contribute $4.9 billion in uncompensated care, health improvement programs to
Past five years have seen nearly $1 billion increase in
Minnesota’s hospitals and health systems contributed nearly $4.9 billion in
programs and services in 2016 to benefit the health of their communities, an
increase of 7.8 percent compared to 2015, according to the latest annual
Community Benefit Report released by the Minnesota Hospital Association (MHA).
“Minnesota’s hospitals and health systems are dedicated to their community
service missions of supporting their communities by promoting physical and
mental health,” said Lawrence Massa, president and CEO of MHA. “Much of what
influences our health happens outside of the doctor’s office – in our schools,
workplaces and neighborhoods. Just as our care teams devote themselves to
meeting the needs of patients in the hospital, our hospitals and health systems
are driven to address their communities’ needs.”
Of the $4.9 billion, Minnesota hospitals provided $567 million in proactive
services responding to specific community health needs, such as health
screenings, health education, health fairs, immunization clinics and other
community outreach, including in the areas of fitness, nutrition, weight loss,
mental health and diabetes prevention.
To learn more and view the full report, visit the MHA website. return to top
again planning member events for AHA Annual Meeting
Registration is now open for the American Hospital Association
(AHA) Annual Meeting, taking place for May 6-9 in Washington, D.C. The AHA
Annual Meeting includes an extensive list of national speakers with topics
ranging from national politics to trends in hospital leadership. The event also
provides an excellent chance to network with MHA colleagues and health care
professionals from around the country.
MHA will once again be hosting a delegation of MHA members at the meeting. MHA
activities include group dinners on Monday and Tuesday evening and policy
meetings with members of the Minnesota Congressional delegation.
To learn more and register, visit the AHA website. Once you have registered, inform Ben Peltier,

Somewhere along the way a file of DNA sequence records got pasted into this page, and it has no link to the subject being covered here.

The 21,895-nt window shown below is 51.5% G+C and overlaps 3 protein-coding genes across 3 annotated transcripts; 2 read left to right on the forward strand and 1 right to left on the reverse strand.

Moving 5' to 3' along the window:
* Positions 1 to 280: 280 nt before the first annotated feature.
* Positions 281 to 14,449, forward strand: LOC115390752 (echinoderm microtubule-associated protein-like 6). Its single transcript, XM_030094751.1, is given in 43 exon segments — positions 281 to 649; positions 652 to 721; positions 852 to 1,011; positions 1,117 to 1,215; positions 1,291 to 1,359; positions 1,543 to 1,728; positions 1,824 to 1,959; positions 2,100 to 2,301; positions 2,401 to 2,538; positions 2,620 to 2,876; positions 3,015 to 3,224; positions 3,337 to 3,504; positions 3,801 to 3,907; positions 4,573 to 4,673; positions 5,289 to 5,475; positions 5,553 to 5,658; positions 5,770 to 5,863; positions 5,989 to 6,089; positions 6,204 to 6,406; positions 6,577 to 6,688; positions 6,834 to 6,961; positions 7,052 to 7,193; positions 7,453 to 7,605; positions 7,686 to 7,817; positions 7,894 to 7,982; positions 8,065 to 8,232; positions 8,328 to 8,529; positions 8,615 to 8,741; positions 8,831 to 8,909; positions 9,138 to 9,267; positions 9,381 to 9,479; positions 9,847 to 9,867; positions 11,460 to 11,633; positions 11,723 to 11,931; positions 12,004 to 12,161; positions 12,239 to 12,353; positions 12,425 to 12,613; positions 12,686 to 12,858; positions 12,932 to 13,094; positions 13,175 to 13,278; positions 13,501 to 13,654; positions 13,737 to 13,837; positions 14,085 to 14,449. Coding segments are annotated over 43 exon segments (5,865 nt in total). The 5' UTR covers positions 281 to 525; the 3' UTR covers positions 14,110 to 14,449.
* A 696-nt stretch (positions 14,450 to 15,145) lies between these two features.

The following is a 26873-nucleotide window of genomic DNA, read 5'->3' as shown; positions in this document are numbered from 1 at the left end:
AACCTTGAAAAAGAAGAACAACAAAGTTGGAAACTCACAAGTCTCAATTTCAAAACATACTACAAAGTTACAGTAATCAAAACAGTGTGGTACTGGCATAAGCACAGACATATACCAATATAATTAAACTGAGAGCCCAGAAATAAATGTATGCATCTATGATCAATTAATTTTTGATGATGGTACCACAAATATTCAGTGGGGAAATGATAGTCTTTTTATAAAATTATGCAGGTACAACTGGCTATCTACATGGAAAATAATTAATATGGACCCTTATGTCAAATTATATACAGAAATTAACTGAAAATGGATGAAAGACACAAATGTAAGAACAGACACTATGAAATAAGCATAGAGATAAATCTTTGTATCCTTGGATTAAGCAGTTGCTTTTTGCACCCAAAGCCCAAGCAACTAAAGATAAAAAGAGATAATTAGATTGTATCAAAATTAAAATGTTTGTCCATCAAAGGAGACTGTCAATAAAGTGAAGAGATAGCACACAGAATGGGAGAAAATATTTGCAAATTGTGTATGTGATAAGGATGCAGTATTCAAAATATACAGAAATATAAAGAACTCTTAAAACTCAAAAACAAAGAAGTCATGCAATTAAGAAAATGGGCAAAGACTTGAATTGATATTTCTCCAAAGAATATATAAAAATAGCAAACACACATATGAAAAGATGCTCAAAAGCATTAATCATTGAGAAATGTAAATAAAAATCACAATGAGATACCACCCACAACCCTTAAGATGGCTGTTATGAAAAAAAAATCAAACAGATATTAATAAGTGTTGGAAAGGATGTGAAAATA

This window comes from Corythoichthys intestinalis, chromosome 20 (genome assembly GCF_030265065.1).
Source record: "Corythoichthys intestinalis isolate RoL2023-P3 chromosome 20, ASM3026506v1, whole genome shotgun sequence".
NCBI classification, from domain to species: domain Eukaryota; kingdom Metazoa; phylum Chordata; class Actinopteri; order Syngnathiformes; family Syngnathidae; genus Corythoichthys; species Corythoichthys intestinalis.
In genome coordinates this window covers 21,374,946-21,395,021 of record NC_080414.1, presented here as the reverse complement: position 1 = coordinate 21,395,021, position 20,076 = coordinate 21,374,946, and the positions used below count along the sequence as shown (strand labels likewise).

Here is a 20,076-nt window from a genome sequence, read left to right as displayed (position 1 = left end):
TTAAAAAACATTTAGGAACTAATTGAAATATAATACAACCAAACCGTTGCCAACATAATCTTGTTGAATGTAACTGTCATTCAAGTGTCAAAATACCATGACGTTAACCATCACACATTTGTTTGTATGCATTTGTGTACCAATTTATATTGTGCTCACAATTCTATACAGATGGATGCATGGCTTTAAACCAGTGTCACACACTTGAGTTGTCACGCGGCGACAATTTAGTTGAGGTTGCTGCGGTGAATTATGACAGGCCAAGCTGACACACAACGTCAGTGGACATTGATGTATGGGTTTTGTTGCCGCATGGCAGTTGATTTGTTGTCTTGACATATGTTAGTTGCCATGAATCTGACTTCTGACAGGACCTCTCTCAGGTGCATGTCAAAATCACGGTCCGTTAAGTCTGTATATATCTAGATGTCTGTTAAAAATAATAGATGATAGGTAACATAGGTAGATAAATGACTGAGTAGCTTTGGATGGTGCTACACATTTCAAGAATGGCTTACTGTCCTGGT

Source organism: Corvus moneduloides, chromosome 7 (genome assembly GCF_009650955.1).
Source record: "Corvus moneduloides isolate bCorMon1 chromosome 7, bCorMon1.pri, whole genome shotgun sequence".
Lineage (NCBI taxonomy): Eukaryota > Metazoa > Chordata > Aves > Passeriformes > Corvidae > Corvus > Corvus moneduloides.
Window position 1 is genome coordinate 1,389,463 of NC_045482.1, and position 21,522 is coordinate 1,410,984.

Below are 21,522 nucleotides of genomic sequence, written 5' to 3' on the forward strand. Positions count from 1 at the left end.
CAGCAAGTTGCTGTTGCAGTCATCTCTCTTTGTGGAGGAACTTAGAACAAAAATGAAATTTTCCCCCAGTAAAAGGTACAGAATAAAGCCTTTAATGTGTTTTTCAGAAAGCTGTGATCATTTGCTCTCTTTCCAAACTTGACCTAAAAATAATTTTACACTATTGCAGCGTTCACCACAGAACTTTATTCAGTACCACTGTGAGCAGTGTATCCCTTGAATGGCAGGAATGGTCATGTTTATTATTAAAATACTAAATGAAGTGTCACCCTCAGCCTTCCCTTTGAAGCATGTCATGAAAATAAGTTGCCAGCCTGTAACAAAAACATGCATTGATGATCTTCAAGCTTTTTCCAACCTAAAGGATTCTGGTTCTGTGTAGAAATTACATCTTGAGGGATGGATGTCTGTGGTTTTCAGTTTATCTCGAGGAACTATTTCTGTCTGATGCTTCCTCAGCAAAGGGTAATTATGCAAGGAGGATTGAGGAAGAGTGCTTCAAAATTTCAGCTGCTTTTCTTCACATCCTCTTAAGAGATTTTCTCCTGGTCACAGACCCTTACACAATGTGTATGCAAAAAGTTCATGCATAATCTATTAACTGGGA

vice president, legal and federal affairs, MHA, 651-603-3513, so he can add you
to the MHA delegation list. Questions about the AHA Annual Meeting may also be
directed to Ben. return to top
Minnesota Hospital Financial Ratio Book now available for MHA members
The 2017 Minnesota Hospital Financial Ratio Book, based on 2016
financial statements, is now available for MHA members. The book contains 27
key financial ratios that hospital administrators, board members and financial
officers need to understand their hospital’s financial standing compared to
their peer groups in Minnesota.
The in-depth report, produced from hospitals’ audited financial statements,
provides unique insight into the current trends different hospital groups face
in Minnesota. The book also includes common-sized financial statements,
allowing hospitals to compare their own statements against those with similar
characteristics. Further, a system-level section is included showing the same
key financial ratios for hospital systems operating in the state.
The following are some of the key summary points in this year’s ratio book:
- Between fiscal year (FY) 2015
and FY 2016, the statewide median hospital operating margin decreased from
3.3 percent to 3.2 percent.
- The statewide median net margin
increased from 3.8 percent to 3.9 percent.
- Liquidity ratios were
relatively stable, but days in patient accounts receivable increased from
51.1 days in 2015 to 53.1 days in 2016.
- The days-cash-on-hand ratio saw
a slight increase, from 34.78 days in 2015 to 38.95 days in 2016.
MHA members may purchase the standard ratio book for $100. For
more information, contact Joe Schindler, vice president, finance, MHA,
651-659-1415. To order the book or customized reports, contact Jennifer Sanislo, division assistant, MHA, 651-659-1440. return to top
rule expands access to MAT for opioid use disorders
The Drug Enforcement Administration (DEA) on
Jan. 23 published a final rule designed
to increase access to medication-assisted treatment (MAT) in rural and
The rule implements a 2016 law allowing nurse practitioners and physician
assistants who meet certain requirements to prescribe and dispense drugs for
the treatment of opioid use disorder, including for maintenance,
detoxification, overdose reversal and relapse prevention. Previously only
physicians could qualify to provide MAT.
The Comprehensive Addiction and Recovery Act of 2016 expanded the category of
eligible providers to include nurse practitioners and physician assistants
until October 2021 to increase access for people in underserved areas. To
qualify, nurse practitioners and physician assistants must be licensed under
state law to prescribe certain controlled substances and complete at least 24
hours of initial training. If state law requires, they also must be supervised
by or work in collaboration with a qualified physician.
Research has shown that more than half of rural counties had no DEA-waivered
physicians in 2016. Rural physicians, nurse practitioners and physician
assistants can get no-cost MAT waiver training online from the Providers’ Clinical Support
System. return to top